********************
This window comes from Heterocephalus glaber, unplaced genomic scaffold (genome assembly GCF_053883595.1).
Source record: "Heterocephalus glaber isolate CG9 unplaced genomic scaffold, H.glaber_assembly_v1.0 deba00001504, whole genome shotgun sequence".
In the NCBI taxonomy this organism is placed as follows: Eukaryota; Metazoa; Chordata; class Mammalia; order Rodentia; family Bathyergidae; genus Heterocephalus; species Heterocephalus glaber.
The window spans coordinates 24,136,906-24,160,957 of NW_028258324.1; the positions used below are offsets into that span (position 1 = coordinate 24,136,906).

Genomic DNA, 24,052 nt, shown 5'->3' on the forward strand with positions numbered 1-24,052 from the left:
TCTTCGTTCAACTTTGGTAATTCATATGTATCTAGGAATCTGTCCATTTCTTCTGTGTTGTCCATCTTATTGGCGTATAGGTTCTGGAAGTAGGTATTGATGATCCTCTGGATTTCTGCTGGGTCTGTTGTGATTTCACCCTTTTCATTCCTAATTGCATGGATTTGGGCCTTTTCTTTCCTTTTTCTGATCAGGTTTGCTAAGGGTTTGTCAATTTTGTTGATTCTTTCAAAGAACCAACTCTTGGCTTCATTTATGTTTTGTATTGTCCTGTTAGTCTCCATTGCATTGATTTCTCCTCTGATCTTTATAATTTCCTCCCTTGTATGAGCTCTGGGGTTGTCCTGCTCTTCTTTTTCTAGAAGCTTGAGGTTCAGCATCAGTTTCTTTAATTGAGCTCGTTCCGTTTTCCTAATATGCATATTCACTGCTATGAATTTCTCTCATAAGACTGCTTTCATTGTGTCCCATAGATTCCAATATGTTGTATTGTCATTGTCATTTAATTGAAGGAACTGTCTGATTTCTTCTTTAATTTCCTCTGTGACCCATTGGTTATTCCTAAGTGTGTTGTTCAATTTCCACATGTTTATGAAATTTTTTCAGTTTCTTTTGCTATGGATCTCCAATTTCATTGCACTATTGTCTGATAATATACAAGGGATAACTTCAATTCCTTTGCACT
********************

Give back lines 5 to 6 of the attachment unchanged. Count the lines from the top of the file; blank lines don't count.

Genomic DNA, 24,052 nt, shown 5'->3' on the forward strand with positions numbered 1-24,052 from the left:
TCTTCGTTCAACTTTGGTAATTCATATGTATCTAGGAATCTGTCCATTTCTTCTGTGTTGTCCATCTTATTGGCGTATAGGTTCTGGAAGTAGGTATTGATGATCCTCTGGATTTCTGCTGGGTCTGTTGTGATTTCACCCTTTTCATTCCTAATTGCATGGATTTGGGCCTTTTCTTTCCTTTTTCTGATCAGGTTTGCTAAGGGTTTGTCAATTTTGTTGATTCTTTCAAAGAACCAACTCTTGGCTTCATTTATGTTTTGTATTGTCCTGTTAGTCTCCATTGCATTGATTTCTCCTCTGATCTTTATAATTTCCTCCCTTGTATGAGCTCTGGGGTTGTCCTGCTCTTCTTTTTCTAGAAGCTTGAGGTTCAGCATCAGTTTCTTTAATTGAGCTCGTTCCGTTTTCCTAATATGCATATTCACTGCTATGAATTTCTCTCATAAGACTGCTTTCATTGTGTCCCATAGATTCCAATATGTTGTATTGTCATTGTCATTTAATTGAAGGAACTGTCTGATTTCTTCTTTAATTTCCTCTGTGACCCATTGGTTATTCCTAAGTGTGTTGTTCAATTTCCACATGTTTATGAAATTTTTTCAGTTTCTTTTGCTATGGATCTCCAATTTCATTGCACTATTGTCTGATAATATACAAGGGATAACTTCAATTCCTTTGCACT